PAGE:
While Duterte’s remarks hinted at potentially regulating social media in the future, it would not be without precedent. Countries such as Germany have already adopted laws that compel social media platforms to impose stricter measures in removing illegal content and fake news, a move that some groups like Human Rights Watch argued might lead to excessive censorship.
Cabañes warns, however, that the Philippines should not tread a similar path. “Freedom of speech is enshrined in the constitution and in particular political speech, so I understand that people are concerned about digital disinformation,” he says, “but the answer to that is not censorship.”
On the other hand, Domino reasons that though government regulation is intrinsically not bad, it can be if the government “does not uphold and observe the human rights of people.”
Rather than curtail freedom of speech, Cabañes suggests that policies should instead focus on stemming the growing disinformation industry. One way is to push for campaign finance regulation, which would hold politicians and campaign professionals accountable for the projects they undertake.
In 2018, lawmakers filed a bill that would have amended the Fair Elections Act, Cabañes recalls, but it failed to prosper in Congress. Domino proposes instead to draft policies that center around having social media companies be more transparent of their approved ad campaigns and moderate posts that come from state actors.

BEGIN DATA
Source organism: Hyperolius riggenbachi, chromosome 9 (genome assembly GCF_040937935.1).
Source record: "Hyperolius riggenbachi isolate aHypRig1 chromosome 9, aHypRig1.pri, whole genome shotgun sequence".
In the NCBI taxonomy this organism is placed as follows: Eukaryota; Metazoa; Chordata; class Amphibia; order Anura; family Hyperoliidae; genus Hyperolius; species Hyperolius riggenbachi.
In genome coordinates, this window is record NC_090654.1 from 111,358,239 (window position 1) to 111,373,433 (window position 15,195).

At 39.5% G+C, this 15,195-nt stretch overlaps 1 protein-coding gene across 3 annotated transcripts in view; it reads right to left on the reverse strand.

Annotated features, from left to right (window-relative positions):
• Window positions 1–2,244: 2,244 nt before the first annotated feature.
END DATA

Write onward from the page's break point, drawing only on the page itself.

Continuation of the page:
Aside from politicians, the digital influencer industry should also regulate itself “so that they don’t get tempted into supporting very problematic kinds of politicians and campaigns,” Cabañes notes.
But perhaps the group that is often overlooked but is nevertheless part of the industry is that of digital workers. Described by Cabañes as the “people that we get angry at” for flooding comments on social media, these individuals are often drawn into doing disinformation work out of financial necessity.
“If they get enough of a salary for doing legitimate kinds of work, [then] they [won’t be] tempted to go into the digital underground,” he further stresses.
Predictions for the future
Threats from the government, troll armies, and other online networking problems persistently advance throughout social media platforms in the Philippines, with national and local politicians allegedly contributing to the spread of digital disinformation. Political issues on various social media platforms continue to concern netizens for their safety and democracy. The future of social media remains in question.
Cabañes expects what lies ahead to be negative, though he remains hopeful. “It’s going to get worse if we’re not addressing the structural issues, and we are not,” he remarks. As a result, the digital disinformation industry is “growing evermore.”
On the other hand, Domino expresses fear for what lies ahead for social media, in terms of “what governments can do, especially if they’re not rights-respecting.” Moreover, she shares that states could potentially isolate themselves from the rest of the world through legislation of their own regulation laws. National regulation would divide the internet into geographic regions.
However, social media platforms should also be held accountable and should be transparent with users once problems arise. “I think it’s also in the platform’s interest to follow global standards on freedom of expression and human rights,” she explains. “That’s something that they could legitimately use to counter government requests for takedown.”